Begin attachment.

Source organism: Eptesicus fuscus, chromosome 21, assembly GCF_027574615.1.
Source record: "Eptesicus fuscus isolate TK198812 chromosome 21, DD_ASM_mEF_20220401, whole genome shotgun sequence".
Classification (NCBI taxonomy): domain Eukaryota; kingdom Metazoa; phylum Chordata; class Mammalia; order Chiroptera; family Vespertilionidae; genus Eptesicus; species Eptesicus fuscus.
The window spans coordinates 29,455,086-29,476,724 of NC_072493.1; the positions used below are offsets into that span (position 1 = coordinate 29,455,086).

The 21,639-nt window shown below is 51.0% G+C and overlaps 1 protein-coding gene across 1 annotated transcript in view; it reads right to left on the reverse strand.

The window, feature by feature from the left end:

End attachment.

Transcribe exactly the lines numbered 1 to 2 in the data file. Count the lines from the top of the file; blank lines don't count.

Source organism: Eptesicus fuscus, chromosome 21, assembly GCF_027574615.1.
Source record: "Eptesicus fuscus isolate TK198812 chromosome 21, DD_ASM_mEF_20220401, whole genome shotgun sequence".